Android 4.4 KitKat: A visual tour of what's new

Google's recently released Android 4.4 KitKat release offers a lot of interesting new features. Here's a visual tour of the platform's highlights.

Google's Android 4.4 KitKat

Android 4.4 KitKat -- the latest version of Google's mobile OS -- offers a plethora of new capabilities, most of which are under the hood and allow for better performance or expanded functionality. What follows is a look at some of the most interesting and useful features.

And be sure to check out our in-depth Nexus 5 review for a completely hands-on evaluation.

(Note: Like this "Easter Egg" screen? If you have a KitKat phone and want to see it, go into Settings -> About Phone and press the "Android version" line several times in a row quickly.)

KitKat's new look

KitKat has a lighter all-around look. The top-of-screen status bar and bottom-of-screen virtual buttons are now translucent (on the home screen, anyway; they default back to black in most other places). The icons are larger, and most of the blue accents throughout the OS are gone and replaced with white highlights. Fonts also have a thinner, crisper appearance.

The result is a cleaner and more minimalist -- if somewhat more anonymous -- feel. It's an evolution that's consistent with Google's ongoing move toward minimalism in its product designs; little by little, Android is starting to feel more like a Google product and less like its own island within the Google universe. 

Google Now

Google Now gets its own dedicated panel on the KitKat home screen (though Google has decided to limit that change to the Nexus 5 for the moment). You can still swipe up from the bottom-of-screen virtual buttons to get to it, but that shortcut now takes you to the Google Now home screen panel instead of a standalone app. You can also activate Android Voice Search by saying "Okay, Google" anytime you're on the home screen.

The tighter integration of Google Now into the OS makes sense from a discoverability perspective; the new placement makes it a more integral part of the platform and consequently harder to overlook -- particularly for less experienced users.

Configuration utility

Long-pressing on the KitKat home screen pulls up a new configuration utility from which you can rearrange panels, change the wallpaper, and add widgets. (Once again, this item is limited to the Nexus 5 for now.)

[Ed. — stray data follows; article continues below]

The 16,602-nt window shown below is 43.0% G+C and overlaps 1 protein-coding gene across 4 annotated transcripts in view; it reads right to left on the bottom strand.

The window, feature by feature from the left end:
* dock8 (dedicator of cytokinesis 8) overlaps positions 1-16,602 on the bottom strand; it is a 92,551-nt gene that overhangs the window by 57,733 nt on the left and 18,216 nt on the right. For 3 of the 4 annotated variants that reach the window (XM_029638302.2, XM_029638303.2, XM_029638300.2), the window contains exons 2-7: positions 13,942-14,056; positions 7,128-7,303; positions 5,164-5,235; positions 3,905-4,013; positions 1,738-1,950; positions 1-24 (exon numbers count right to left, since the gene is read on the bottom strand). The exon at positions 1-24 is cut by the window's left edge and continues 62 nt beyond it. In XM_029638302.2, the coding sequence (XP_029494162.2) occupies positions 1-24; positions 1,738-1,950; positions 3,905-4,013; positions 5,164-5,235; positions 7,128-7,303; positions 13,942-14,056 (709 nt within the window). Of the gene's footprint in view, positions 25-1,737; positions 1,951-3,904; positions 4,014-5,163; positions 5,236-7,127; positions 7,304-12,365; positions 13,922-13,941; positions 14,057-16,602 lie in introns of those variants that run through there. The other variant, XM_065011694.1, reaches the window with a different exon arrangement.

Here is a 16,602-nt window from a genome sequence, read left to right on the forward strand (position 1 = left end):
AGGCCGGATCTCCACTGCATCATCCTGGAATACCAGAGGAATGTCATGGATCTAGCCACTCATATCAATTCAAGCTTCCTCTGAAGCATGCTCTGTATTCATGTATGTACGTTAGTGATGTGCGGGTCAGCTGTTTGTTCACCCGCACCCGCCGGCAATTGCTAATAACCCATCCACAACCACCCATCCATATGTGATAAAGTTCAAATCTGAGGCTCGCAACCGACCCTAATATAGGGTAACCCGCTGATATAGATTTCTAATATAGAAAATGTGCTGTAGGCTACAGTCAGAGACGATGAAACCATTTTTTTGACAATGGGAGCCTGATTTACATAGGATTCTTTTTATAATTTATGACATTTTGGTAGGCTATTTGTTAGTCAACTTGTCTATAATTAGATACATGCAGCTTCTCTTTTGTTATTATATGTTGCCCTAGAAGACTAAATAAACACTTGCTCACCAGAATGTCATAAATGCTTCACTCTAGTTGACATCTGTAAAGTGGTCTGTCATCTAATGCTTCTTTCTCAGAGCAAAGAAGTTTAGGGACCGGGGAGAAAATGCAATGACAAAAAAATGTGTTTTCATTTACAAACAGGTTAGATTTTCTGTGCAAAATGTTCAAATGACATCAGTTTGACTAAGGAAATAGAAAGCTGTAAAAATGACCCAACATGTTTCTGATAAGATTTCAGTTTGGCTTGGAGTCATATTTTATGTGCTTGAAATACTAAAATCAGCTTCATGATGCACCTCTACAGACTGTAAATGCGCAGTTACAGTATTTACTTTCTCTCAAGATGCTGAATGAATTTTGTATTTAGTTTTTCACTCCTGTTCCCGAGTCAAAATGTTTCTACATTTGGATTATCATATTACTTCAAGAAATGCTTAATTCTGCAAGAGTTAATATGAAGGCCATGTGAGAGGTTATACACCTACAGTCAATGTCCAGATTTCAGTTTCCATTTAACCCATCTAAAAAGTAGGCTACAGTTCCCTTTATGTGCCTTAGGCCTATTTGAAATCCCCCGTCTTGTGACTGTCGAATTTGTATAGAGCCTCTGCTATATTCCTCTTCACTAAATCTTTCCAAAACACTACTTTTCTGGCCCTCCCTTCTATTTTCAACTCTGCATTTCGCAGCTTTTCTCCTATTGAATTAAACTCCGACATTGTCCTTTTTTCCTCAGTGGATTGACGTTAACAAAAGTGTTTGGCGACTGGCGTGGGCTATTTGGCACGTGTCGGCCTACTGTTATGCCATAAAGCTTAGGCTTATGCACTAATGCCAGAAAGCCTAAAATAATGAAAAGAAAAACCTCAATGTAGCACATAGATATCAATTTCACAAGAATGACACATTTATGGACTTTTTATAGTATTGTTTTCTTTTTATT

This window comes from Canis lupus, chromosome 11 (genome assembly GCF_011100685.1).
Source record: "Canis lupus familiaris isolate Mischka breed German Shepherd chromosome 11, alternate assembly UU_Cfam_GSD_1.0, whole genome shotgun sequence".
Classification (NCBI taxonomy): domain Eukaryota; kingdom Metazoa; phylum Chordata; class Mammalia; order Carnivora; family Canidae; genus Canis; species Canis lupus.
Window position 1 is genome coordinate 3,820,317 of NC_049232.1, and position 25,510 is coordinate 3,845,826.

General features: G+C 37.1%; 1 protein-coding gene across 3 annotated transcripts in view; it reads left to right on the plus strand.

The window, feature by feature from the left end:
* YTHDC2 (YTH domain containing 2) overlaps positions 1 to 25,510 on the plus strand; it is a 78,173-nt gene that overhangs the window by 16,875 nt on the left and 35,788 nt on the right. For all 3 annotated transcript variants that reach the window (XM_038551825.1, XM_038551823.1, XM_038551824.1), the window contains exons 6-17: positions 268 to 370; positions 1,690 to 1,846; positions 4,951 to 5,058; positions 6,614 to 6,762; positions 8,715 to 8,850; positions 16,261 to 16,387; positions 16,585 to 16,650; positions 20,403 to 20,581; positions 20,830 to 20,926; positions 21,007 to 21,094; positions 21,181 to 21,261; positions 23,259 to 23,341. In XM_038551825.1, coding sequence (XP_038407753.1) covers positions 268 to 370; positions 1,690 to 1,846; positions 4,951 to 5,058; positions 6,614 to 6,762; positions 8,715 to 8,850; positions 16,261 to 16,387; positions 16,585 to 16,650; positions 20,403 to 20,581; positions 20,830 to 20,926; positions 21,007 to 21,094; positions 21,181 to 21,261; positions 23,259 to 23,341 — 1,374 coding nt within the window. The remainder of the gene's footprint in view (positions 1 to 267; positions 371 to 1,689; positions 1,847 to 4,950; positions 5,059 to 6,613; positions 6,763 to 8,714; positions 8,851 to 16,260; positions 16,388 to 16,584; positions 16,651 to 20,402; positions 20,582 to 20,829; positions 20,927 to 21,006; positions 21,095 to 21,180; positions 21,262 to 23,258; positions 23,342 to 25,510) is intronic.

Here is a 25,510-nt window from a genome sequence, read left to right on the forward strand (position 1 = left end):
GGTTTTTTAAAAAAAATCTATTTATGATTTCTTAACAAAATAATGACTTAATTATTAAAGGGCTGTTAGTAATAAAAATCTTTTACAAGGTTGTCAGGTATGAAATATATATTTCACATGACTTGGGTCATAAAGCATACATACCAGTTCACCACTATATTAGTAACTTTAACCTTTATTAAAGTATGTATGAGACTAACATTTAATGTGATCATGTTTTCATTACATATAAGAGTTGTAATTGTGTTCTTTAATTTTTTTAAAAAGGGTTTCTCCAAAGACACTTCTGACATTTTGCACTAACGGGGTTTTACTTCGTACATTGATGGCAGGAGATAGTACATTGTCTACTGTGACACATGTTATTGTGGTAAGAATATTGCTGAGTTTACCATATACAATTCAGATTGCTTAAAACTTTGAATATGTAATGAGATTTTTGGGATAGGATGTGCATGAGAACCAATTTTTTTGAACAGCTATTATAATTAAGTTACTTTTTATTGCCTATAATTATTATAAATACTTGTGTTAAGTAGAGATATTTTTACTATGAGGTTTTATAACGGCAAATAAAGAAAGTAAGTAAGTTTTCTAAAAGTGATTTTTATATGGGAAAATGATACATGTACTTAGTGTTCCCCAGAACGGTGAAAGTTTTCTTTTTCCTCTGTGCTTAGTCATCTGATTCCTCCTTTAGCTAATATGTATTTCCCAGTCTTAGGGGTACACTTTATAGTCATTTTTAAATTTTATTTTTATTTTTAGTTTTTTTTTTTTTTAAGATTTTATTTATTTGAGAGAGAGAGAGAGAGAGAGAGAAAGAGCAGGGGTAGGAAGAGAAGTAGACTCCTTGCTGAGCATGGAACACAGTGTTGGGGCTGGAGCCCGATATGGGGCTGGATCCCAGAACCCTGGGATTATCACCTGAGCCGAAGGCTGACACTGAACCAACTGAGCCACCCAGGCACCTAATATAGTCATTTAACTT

The placement of a new Settings shortcut within the home screen's long-press section, however, is baffling. At first, it just seems redundant, since there's already a Settings shortcut within the top-of-screen notification panel (as is the norm for Android). Once you press it, though, you realize this Settings shortcut takes you to the settings for Google Now -- settings that are also accessible within Google Now itself -- which just doesn't make sense. 

App drawer

The Android 4.4 app drawer on the Nexus 5 has a simplified look, with larger icons, no widgets, and a translucent background.

While the app drawer does look cleaner without the presence of a dedicated widgets section, the widgets, now accessible by long-pressing the home screen, are back in a place that's less visible and less immediately logical for users to discover. 

Phone app

The KitKat Phone app allows you to search within your contacts and for nearby businesses right then and there. It also taps into Google Search to provide caller ID info, as available, for incoming calls from unknown numbers. 

The added functionality is fantastic, though in terms of user interface, the actual dialer pad is now an extra touch away. For such a core function of the phone, that out-of-the-way placement could cause confusion among less savvy users. 


The Hangouts app now handles all SMS and MMS duties in addition to serving as its own cross-platform chat client. The unified approach to messaging is a step in the right direction, but there's still work to be done to make it a great experience. SMS threads are currently kept separate from regular Hangout chats, for instance, even when the conversations are with the same person.

The app's interface is also a bit busy and may bewilder casual users who are just looking to send a basic text. And the VoIP calling functionality recently introduced into the iOS equivalent is conspicuously missing in action.

Wireless printing

Wireless printing is built in at the OS level with KitKat, so any app can allow you to print directly to services like Google Cloud Print and HP ePrint with little setup or effort on your behalf.

Cloud storage

Cloud storage is more natively integrated into Android 4.4, which makes it easier to deal with remotely stored files from any app or service.

Email app

The KitKat Email app -- used for non-Gmail accounts -- has gotten a long overdue refresh and now looks and acts just like the Gmail app. This is a major improvement for anyone who relies on regular IMAP-based mail.

Location section

Android 4.4 has a new Location section in its settings that lets you see detailed information about what apps are making location requests and how much battery power they're consuming.

Lock screen

The lock screen gets a few new touches with KitKat, including the ability to show full-screen cover art when multimedia content is playing.

Immersive mode

Android 4.4 has a new immersive mode that allows apps to hide all on-screen system elements and take up the entire display.

Want some more information?  You can find a detailed rundown of all KitKat's key facets at our complete Android 4.4 KitKat FAQ.

JR Raphael is a Computerworld contributing editor and the author of the Android Power blog. For more Android tips and insights, follow him on Google+Twitter, or Facebook.

Copyright © 2013 IDG Communications, Inc.

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